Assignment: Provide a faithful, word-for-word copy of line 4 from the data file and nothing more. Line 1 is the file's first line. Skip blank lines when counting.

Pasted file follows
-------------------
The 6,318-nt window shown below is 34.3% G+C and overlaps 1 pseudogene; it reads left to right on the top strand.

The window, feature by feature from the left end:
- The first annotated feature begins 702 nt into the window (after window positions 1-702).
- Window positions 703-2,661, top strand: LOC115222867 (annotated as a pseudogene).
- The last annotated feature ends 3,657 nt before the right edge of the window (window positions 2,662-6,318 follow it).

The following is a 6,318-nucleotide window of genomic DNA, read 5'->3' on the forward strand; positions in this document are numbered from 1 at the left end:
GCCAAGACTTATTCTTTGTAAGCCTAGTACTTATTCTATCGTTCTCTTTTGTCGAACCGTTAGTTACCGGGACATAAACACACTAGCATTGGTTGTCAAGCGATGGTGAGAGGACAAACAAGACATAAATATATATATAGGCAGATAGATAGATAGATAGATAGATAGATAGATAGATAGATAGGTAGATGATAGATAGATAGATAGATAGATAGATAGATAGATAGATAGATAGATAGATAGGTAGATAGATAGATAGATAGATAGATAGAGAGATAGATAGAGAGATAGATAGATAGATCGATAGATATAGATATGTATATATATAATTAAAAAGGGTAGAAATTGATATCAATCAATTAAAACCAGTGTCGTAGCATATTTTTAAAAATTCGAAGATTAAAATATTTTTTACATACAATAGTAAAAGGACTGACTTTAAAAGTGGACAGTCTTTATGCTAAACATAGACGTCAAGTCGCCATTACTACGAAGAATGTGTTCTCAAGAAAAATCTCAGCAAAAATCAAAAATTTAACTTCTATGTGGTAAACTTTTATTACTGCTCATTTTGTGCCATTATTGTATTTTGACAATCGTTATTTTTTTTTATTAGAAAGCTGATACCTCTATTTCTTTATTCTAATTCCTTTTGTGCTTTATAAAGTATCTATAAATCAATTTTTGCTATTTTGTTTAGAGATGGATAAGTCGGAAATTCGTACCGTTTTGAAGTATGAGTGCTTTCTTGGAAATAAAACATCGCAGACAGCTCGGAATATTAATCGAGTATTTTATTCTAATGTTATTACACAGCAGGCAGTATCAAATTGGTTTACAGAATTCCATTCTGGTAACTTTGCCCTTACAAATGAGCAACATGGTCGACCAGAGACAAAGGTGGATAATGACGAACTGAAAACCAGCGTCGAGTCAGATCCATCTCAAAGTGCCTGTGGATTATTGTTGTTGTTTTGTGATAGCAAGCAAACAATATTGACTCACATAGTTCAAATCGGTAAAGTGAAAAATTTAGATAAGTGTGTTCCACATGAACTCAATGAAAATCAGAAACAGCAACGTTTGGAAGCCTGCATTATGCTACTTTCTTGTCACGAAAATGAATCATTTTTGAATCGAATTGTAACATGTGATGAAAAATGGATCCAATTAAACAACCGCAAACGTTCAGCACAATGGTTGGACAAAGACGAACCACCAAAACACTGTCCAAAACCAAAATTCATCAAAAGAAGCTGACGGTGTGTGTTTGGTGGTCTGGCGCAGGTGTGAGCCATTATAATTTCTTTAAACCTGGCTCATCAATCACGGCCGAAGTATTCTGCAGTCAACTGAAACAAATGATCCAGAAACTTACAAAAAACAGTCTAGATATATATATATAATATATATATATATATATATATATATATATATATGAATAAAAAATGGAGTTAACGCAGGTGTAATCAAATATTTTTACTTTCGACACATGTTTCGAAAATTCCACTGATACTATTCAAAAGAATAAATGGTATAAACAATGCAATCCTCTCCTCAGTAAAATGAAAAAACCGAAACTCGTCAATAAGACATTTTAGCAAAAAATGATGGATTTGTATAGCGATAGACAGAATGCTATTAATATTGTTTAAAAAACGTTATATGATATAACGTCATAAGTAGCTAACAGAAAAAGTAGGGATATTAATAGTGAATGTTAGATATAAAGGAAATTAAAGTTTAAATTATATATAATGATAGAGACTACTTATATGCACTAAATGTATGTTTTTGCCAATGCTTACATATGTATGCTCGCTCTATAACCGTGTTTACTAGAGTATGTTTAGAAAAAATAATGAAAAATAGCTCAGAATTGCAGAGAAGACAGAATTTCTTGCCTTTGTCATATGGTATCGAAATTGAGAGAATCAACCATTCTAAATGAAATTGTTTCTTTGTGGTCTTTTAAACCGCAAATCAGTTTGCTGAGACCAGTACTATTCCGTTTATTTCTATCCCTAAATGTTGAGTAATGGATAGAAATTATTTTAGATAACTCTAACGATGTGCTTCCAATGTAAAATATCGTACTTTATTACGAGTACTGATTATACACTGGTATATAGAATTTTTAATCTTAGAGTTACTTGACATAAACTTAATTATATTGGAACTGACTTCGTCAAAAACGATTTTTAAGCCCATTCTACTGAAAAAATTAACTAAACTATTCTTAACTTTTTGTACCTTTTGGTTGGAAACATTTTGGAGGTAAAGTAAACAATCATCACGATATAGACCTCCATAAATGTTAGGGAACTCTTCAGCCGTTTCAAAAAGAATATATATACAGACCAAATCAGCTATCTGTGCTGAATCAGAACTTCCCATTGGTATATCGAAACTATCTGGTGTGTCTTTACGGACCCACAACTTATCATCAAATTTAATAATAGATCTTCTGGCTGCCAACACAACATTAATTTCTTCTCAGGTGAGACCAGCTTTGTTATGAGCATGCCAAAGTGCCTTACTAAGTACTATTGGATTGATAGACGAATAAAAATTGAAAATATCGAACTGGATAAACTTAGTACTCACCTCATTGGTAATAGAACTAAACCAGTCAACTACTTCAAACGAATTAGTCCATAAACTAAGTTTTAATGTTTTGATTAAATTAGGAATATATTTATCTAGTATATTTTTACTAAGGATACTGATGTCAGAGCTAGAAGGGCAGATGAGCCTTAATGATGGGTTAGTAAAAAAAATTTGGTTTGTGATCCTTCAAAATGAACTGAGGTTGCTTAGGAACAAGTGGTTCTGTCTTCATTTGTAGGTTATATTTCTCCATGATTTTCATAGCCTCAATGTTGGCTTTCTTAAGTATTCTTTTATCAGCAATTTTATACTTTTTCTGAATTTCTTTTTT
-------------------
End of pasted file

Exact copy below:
- Window positions 703-2,661, top strand: LOC115222867 (annotated as a pseudogene).